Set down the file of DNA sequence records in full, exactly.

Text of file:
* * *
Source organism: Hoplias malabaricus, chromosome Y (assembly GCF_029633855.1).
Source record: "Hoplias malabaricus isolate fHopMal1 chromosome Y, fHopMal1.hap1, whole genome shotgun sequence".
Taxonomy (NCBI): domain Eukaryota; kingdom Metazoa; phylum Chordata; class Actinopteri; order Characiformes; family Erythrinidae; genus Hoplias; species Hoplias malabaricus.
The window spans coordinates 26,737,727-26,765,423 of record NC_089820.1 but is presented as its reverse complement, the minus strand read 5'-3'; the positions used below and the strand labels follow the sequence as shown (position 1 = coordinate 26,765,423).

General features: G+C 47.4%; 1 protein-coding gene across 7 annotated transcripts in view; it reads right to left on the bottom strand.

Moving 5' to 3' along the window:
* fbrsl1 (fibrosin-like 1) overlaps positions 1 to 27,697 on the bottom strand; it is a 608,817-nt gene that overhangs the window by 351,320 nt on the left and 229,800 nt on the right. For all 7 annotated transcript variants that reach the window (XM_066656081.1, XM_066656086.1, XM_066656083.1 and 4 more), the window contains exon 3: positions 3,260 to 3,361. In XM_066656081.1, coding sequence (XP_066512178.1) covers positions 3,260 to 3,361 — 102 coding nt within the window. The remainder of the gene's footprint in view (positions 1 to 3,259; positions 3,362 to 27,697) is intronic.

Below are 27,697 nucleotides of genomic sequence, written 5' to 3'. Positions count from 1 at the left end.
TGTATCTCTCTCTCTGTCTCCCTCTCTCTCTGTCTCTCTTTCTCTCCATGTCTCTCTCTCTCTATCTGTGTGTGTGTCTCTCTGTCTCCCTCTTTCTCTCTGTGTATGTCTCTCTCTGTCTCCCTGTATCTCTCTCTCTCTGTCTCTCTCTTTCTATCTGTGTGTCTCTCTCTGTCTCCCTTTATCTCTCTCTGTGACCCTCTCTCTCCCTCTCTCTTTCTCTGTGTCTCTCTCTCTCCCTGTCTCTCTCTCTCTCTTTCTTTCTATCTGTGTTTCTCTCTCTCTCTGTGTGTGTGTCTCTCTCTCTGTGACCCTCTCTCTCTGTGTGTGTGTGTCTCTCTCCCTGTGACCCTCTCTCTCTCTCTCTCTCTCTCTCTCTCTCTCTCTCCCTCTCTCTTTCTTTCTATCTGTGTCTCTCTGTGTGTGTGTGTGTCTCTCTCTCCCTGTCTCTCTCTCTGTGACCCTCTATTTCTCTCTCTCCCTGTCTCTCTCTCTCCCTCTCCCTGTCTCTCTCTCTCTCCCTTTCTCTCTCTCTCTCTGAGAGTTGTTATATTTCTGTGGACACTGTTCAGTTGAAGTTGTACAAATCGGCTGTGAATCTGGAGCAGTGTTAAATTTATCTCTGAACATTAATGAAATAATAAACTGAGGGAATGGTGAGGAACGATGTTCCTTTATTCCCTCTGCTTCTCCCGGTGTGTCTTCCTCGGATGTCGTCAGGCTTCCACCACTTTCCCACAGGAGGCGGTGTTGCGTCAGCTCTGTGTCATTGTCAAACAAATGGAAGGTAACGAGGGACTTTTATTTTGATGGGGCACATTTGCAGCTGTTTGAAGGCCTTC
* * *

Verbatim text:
Source organism: Hoplias malabaricus, chromosome Y (assembly GCF_029633855.1).
Source record: "Hoplias malabaricus isolate fHopMal1 chromosome Y, fHopMal1.hap1, whole genome shotgun sequence".
Taxonomy (NCBI): domain Eukaryota; kingdom Metazoa; phylum Chordata; class Actinopteri; order Characiformes; family Erythrinidae; genus Hoplias; species Hoplias malabaricus.
The window spans coordinates 26,737,727-26,765,423 of record NC_089820.1 but is presented as its reverse complement, the minus strand read 5'-3'; the positions used below and the strand labels follow the sequence as shown (position 1 = coordinate 26,765,423).

General features: G+C 47.4%; 1 protein-coding gene across 7 annotated transcripts in view; it reads right to left on the bottom strand.

Moving 5' to 3' along the window:
* fbrsl1 (fibrosin-like 1) overlaps positions 1 to 27,697 on the bottom strand; it is a 608,817-nt gene that overhangs the window by 351,320 nt on the left and 229,800 nt on the right. For all 7 annotated transcript variants that reach the window (XM_066656081.1, XM_066656086.1, XM_066656083.1 and 4 more), the window contains exon 3: positions 3,260 to 3,361. In XM_066656081.1, coding sequence (XP_066512178.1) covers positions 3,260 to 3,361 — 102 coding nt within the window. The remainder of the gene's footprint in view (positions 1 to 3,259; positions 3,362 to 27,697) is intronic.

Below are 27,697 nucleotides of genomic sequence, written 5' to 3'. Positions count from 1 at the left end.
TGTATCTCTCTCTCTGTCTCCCTCTCTCTCTGTCTCTCTTTCTCTCCATGTCTCTCTCTCTCTATCTGTGTGTGTGTCTCTCTGTCTCCCTCTTTCTCTCTGTGTATGTCTCTCTCTGTCTCCCTGTATCTCTCTCTCTCTGTCTCTCTCTTTCTATCTGTGTGTCTCTCTCTGTCTCCCTTTATCTCTCTCTGTGACCCTCTCTCTCCCTCTCTCTTTCTCTGTGTCTCTCTCTCTCCCTGTCTCTCTCTCTCTCTTTCTTTCTATCTGTGTTTCTCTCTCTCTCTGTGTGTGTGTCTCTCTCTCTGTGACCCTCTCTCTCTGTGTGTGTGTGTCTCTCTCCCTGTGACCCTCTCTCTCTCTCTCTCTCTCTCTCTCTCTCTCTCTCCCTCTCTCTTTCTTTCTATCTGTGTCTCTCTGTGTGTGTGTGTGTCTCTCTCTCCCTGTCTCTCTCTCTGTGACCCTCTATTTCTCTCTCTCCCTGTCTCTCTCTCTCCCTCTCCCTGTCTCTCTCTCTCTCCCTTTCTCTCTCTCTCTCTGAGAGTTGTTATATTTCTGTGGACACTGTTCAGTTGAAGTTGTACAAATCGGCTGTGAATCTGGAGCAGTGTTAAATTTATCTCTGAACATTAATGAAATAATAAACTGAGGGAATGGTGAGGAACGATGTTCCTTTATTCCCTCTGCTTCTCCCGGTGTGTCTTCCTCGGATGTCGTCAGGCTTCCACCACTTTCCCACAGGAGGCGGTGTTGCGTCAGCTCTGTGTCATTGTCAAACAAATGGAAGGTAACGAGGGACTTTTATTTTGATGGGGCACATTTGCAGCTGTTTGAAGGCCTTC